Apology for an NPC
Everyone is the protagonist of their own life, the hero of their own story, but where do we fit as individuals on the grander scale of things?
Two of the most profound influences on my life have been stories and video games. Many times these things go together, and whenever questions of destiny cross my mind, I frame them in the context of the games I have played my entire life.
I have always thought of myself as the main character of the game. The person the entire simulation revolves around. The person the entire universe exists for. This may sound a bit selfish, but I believe this is the default perception for human beings. If we didn’t think our role was important, we might never do anything.
Recently, though, I have been thinking differently. Everyone thinks they are the main character, but that is a role we cannot all be cast in. Some of us must be background characters. In fact, most of us must be background characters. And I am no exception.
II. NPC, or non-player character, is a term used to describe video game characters that are not controlled by a human. In a role playing game like Skyrim these characters are the guards, the shopkeepers, the beggars, and even the kings. Basically, if a person has a job in a video game, then chances are they’re an NPC.
Non-player characters are the unsung heroes of any virtual entertainment experience. They are the ones that make the simulation seem realistic, and perform vital functions for the game-world. No one is slaying dragons without a blacksmith to sell them weapons. No one is proving their nobility without a wretch to give some coins to. Without NPCs, games are boring, lack direction, and just aren’t any fun.
In a video game, the opposite of an NPC is a player character. These are the characters that actually do the playing of the game. They influence the world by going on quests and achieving specific objectives. Objectives like defeating enemies, obtaining items, and achieving higher and higher ranks.
Anyone who has spent time playing video games knows that player characters also go around smashing pots and crates for no specific reason.
They do everything recklessly, as if there are no consequences for their actions. They run everywhere, are rude to everyone, and treat whatever world they are in as their personal sandbox. And they should. But no matter what the player characters do in a game, you can still count on the NPCs to be there quietly fulfilling their roles, only to be noticed when something goes wrong.
III. How does this relate to our own reality? Sometimes real life can seem like the most detailed game ever made. If this is indeed the case, then certain aspects of the video game should transfer over onto real life. There ought to be NPCs who are part of the universe, and player characters who might just be visiting for a while.
So how can we tell the difference? If reality is like a giant, complex simulation, which people are the player characters, and which ones are the NPCs?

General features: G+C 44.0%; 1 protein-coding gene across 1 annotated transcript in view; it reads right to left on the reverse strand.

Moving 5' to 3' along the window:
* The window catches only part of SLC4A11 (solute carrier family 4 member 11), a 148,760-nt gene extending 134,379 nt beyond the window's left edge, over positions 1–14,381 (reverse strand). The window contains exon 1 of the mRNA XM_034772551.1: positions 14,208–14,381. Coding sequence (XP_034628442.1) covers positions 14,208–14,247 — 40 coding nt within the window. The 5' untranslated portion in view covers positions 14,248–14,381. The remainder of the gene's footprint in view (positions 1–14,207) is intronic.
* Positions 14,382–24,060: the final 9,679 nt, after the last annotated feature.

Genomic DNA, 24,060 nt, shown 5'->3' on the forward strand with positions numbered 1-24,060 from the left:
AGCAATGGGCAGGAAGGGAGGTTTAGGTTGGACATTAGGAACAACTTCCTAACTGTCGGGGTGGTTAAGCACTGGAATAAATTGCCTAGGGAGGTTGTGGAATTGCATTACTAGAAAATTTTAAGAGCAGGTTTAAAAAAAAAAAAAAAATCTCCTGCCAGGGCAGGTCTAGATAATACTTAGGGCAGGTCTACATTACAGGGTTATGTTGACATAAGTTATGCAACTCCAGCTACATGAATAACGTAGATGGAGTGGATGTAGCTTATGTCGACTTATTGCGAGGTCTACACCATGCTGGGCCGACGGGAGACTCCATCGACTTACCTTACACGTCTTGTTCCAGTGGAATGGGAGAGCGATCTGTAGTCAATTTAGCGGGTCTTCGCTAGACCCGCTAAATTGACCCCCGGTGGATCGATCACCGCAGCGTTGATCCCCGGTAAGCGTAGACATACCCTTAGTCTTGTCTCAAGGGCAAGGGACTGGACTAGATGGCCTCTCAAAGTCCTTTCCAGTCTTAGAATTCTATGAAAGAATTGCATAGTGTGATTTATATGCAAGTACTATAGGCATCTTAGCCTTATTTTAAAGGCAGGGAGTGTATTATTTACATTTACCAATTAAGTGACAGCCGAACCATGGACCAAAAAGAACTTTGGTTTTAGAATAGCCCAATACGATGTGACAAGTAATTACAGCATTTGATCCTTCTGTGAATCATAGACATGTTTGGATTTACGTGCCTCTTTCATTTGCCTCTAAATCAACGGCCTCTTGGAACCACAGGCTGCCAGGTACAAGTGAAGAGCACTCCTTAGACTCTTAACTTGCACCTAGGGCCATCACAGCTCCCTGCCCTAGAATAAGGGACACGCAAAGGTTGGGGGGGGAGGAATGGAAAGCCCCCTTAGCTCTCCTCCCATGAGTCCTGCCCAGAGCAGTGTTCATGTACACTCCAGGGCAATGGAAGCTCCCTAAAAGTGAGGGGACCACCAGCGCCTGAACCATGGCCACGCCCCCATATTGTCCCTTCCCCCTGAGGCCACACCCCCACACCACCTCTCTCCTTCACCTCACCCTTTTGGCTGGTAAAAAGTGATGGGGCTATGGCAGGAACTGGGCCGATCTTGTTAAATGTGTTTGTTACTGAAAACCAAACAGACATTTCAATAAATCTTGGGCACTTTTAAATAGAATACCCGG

As mentioned before, I have always thought of myself as a player character. I’m sure most of us do, but this simply cannot be true.
No matter what I think of my own role, the truth is that I want to get along with other people and do what I can to contribute to the system as a whole. I would never consider attacking a passerby just to level up my hand-to-hand skill, and I would never break into a stranger’s house just because I could.
I want to feel like I belong. Unfortunately for my ego, this means I am probably an NPC. Just like the vast majority of humans on Earth. But this is no reason to despair. NPCs are in good company. Rulers and celebrities and the giants of history are mostly NPC’s, too. Police officers, fire fighters, EMTs, teachers, factory workers, and so on. Anyone who consistently does what they are supposed to, be it clean a toilet or lounge all day on a fancy couch, is a non-player character.
Therefore, the people out there who don’t seem to belong, who seem disinterested in the world or unconcerned with the people around them, are reality’s equivalent of a player character. Maybe they are spirits from another dimension, or the aliens who built the universe, or God taking a break from working on his taxes.
Player characters may be comparatively rare, but we encounter them every day. They are the difficult people. The people who waste your time and clearly don’t care. The people who make stupid, dangerous moves in traffic like they’ve got another life stashed away. The people who rob convenience stores and steal cars like it’s a compulsion.
Want to see a player character right now? Turn on the TV and go to one of those, “stupid criminal,” shows, or watch a few segments of COPS. Go to YouTube and look for any viral video of somebody being stupid. That stupid person is a real protagonist. The universe exists for them, and people like them.
IV. Again, to realize you are an NPC is no reason to despair. It may or may not be glamorous, your fate may not be in your control. But maybe its better to be a part of something then to be the center of it. Better to be stolen from than to be a thief. Better to be a citizen than a hero. Better to be saved than to be a savior. And, there is the chance that if an NPC performs admirably, the grand galactic programmer will give it the chance to star in its own game.